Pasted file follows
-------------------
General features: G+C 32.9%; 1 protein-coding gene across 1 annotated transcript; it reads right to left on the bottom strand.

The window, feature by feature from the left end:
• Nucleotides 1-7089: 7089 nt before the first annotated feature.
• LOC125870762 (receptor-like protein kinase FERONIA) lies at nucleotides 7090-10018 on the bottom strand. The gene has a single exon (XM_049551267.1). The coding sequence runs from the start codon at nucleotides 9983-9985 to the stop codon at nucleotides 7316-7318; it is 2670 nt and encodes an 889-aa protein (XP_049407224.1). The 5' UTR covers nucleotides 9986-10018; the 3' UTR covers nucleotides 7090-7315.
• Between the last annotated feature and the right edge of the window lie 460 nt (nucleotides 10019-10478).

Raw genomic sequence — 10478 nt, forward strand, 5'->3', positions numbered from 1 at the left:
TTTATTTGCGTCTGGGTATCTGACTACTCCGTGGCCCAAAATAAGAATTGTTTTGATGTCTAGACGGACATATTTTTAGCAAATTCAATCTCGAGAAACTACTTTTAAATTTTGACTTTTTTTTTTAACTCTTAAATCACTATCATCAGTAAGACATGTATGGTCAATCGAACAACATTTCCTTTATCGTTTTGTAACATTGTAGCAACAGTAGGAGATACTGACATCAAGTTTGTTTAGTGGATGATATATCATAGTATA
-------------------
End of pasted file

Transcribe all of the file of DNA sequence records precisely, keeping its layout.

General features: G+C 32.9%; 1 protein-coding gene across 1 annotated transcript; it reads right to left on the bottom strand.

The window, feature by feature from the left end:
• Nucleotides 1-7089: 7089 nt before the first annotated feature.
• LOC125870762 (receptor-like protein kinase FERONIA) lies at nucleotides 7090-10018 on the bottom strand. The gene has a single exon (XM_049551267.1). The coding sequence runs from the start codon at nucleotides 9983-9985 to the stop codon at nucleotides 7316-7318; it is 2670 nt and encodes an 889-aa protein (XP_049407224.1). The 5' UTR covers nucleotides 9986-10018; the 3' UTR covers nucleotides 7090-7315.
• Between the last annotated feature and the right edge of the window lie 460 nt (nucleotides 10019-10478).

Raw genomic sequence — 10478 nt, forward strand, 5'->3', positions numbered from 1 at the left:
TTTATTTGCGTCTGGGTATCTGACTACTCCGTGGCCCAAAATAAGAATTGTTTTGATGTCTAGACGGACATATTTTTAGCAAATTCAATCTCGAGAAACTACTTTTAAATTTTGACTTTTTTTTTTAACTCTTAAATCACTATCATCAGTAAGACATGTATGGTCAATCGAACAACATTTCCTTTATCGTTTTGTAACATTGTAGCAACAGTAGGAGATACTGACATCAAGTTTGTTTAGTGGATGATATATCATAGTATA